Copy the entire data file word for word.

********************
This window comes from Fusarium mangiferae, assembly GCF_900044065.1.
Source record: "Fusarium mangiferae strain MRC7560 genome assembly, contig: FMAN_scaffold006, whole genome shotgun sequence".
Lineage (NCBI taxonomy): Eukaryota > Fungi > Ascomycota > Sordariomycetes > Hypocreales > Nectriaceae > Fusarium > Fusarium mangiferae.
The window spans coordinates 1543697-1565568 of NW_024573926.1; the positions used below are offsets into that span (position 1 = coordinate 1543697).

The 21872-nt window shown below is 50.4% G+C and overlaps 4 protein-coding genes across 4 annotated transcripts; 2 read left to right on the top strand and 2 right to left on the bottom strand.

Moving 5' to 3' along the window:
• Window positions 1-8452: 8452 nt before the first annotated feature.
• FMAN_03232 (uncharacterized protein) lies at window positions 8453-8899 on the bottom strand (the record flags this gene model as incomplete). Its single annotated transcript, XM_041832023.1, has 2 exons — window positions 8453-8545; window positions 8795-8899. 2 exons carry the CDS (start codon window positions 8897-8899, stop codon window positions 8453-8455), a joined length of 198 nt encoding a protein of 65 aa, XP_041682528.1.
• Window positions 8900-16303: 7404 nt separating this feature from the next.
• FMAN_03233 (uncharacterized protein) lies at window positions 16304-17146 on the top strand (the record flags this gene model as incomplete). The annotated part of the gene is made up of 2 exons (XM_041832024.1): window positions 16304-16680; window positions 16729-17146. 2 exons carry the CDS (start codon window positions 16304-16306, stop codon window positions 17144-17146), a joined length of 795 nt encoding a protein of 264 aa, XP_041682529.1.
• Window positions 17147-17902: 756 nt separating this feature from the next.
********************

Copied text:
This window comes from Fusarium mangiferae, assembly GCF_900044065.1.
Source record: "Fusarium mangiferae strain MRC7560 genome assembly, contig: FMAN_scaffold006, whole genome shotgun sequence".
Lineage (NCBI taxonomy): Eukaryota > Fungi > Ascomycota > Sordariomycetes > Hypocreales > Nectriaceae > Fusarium > Fusarium mangiferae.
The window spans coordinates 1543697-1565568 of NW_024573926.1; the positions used below are offsets into that span (position 1 = coordinate 1543697).

The 21872-nt window shown below is 50.4% G+C and overlaps 4 protein-coding genes across 4 annotated transcripts; 2 read left to right on the top strand and 2 right to left on the bottom strand.

Moving 5' to 3' along the window:
• Window positions 1-8452: 8452 nt before the first annotated feature.
• FMAN_03232 (uncharacterized protein) lies at window positions 8453-8899 on the bottom strand (the record flags this gene model as incomplete). Its single annotated transcript, XM_041832023.1, has 2 exons — window positions 8453-8545; window positions 8795-8899. 2 exons carry the CDS (start codon window positions 8897-8899, stop codon window positions 8453-8455), a joined length of 198 nt encoding a protein of 65 aa, XP_041682528.1.
• Window positions 8900-16303: 7404 nt separating this feature from the next.
• FMAN_03233 (uncharacterized protein) lies at window positions 16304-17146 on the top strand (the record flags this gene model as incomplete). The annotated part of the gene is made up of 2 exons (XM_041832024.1): window positions 16304-16680; window positions 16729-17146. 2 exons carry the CDS (start codon window positions 16304-16306, stop codon window positions 17144-17146), a joined length of 795 nt encoding a protein of 264 aa, XP_041682529.1.
• Window positions 17147-17902: 756 nt separating this feature from the next.